Extreme to exceptional drought reigned over the southeastern United States as 2007 drew to a close. The year also saw a paucity of tropical cyclones–tropical depressions, tropical storms, and hurricanes–that normally drench parts of the Eastern Seaboard and the Gulf Coast. Tropical cyclones don’t just strike a single location. They can come ashore over a wide swath of shoreline and move inland, laying down heavy rain over hundreds of kilometers. Though relatively infrequent, tropical cyclones make a significant contribution to the seasonal accumulation of rainfall in the southeastern United States. In a recent study, Dr. Marshall Shepherd and collaborators at the University of Georgia found that tropical storm systems contribute an average of 13 percent of the total rainfall during the hurricane season. It is possible that the relative lack of storms making landfall over the southeastern United States during the 2006 and 2007 hurricane seasons contributed to the drought.
Fortunately, it won’t take the destruction brought by a major hurricane to break the drought. Shepherd and colleagues found that while major hurricanes (Category 3, 4, or 5) dump more rain in a single day than other storms, weaker hurricanes, tropical storms, and depressions contribute more to the cumulative total throughout the hurricane season. Shepherd analyzed rainfall data collected by the Tropical Rainfall Measuring Mission (TRMM) satellite between 1998 and 2006. They found that the wettest months, on average, were September and October, also the most active hurricane months. Most unusually rainy days during that period were caused by some kind of tropical system. Because weaker systems occur more frequently, they contribute more to the overall rainfall total for the season than powerful storms.
These results are illustrated by the 2005 hurricane season, a record-setting year for the Atlantic. Between June and December, 31 tropical cyclones formed, more than any other year on record at the National Hurricane Center. During the hurricane season (June–November), seven major hurricanes developed, including the most intense Atlantic storm on record (Hurricane Wilma) and the most costly (Hurricane Katrina), said the National Hurricane Center.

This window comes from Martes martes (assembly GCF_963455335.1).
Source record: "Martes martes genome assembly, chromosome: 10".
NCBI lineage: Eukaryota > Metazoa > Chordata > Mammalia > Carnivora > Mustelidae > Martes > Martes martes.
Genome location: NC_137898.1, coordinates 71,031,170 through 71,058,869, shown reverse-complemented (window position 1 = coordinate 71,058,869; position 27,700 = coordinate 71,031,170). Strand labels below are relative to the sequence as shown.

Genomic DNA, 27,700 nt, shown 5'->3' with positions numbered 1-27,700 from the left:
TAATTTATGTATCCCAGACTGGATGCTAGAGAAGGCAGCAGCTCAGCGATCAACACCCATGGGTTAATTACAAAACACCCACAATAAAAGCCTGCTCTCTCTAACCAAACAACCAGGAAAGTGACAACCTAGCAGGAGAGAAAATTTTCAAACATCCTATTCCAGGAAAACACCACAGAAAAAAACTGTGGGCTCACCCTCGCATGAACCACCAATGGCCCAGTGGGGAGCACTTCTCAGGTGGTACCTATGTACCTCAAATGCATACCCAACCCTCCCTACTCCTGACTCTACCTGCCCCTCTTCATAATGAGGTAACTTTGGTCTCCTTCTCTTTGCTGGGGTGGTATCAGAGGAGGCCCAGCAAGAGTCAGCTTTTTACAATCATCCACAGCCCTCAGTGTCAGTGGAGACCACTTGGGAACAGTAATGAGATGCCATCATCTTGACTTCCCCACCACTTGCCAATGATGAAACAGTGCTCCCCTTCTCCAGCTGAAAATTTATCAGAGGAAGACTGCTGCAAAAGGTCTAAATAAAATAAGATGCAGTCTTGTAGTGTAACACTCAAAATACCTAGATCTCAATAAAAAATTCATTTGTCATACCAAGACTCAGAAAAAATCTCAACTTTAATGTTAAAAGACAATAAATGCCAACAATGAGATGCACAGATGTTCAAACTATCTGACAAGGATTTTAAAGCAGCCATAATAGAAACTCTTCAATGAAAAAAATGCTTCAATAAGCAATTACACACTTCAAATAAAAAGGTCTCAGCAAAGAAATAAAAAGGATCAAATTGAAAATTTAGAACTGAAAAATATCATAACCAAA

This image shows rainfall totals, as observed by TRMM, for the season. The highest totals are dark blue, while the lowest totals are white. In general, the highest rainfall totals are in the wake of smaller storms. The largest area of heavy rain was over the Atlantic Ocean in the path of Hurricane Ophelia, a weak, Category-1 hurricane. By contrast, the larger storms, like Hurricanes Rita, Katrina, and Dennis, dropped less rain. Though the general trend is for small tropical cyclones to make significant contributions to the rainfall totals, additional factors, including more frequent, small rainstorms, may also have influenced the pattern shown in 2005.
NASA image by Jesse Allen, using rainfall data provided by the NASA GSFC TRMM science team and storm track data provided by NOAA. Caption by Holli Riebeek based on interpretation by Marshall Shepherd.
Though relatively infrequent, tropical cyclones make a significant contribution to the seasonal accumulation of rainfall in the southeastern United States. In a recent study, Dr. Marshall Shepherd and collaborators at the University of Georgia found that tropical storm systems contribute an average of 13 percent of the total rainfall during the hurricane season.
Landsea, C. (2007, June 1). Tropical Cyclone Records National Hurricane Center, National Oceanic and Atmospheric Administration. Accessed December 20, 2007.
Shepherd, J.M., Grundstein, A., and Mote, T.L. (2007, December 7). Quantifying the contribution of tropical cyclones to extreme rainfall along the coastal southeastern United States. Geophysical Research Letters, 34: L23810. doi: 10.1029/2007GL031694, 2007.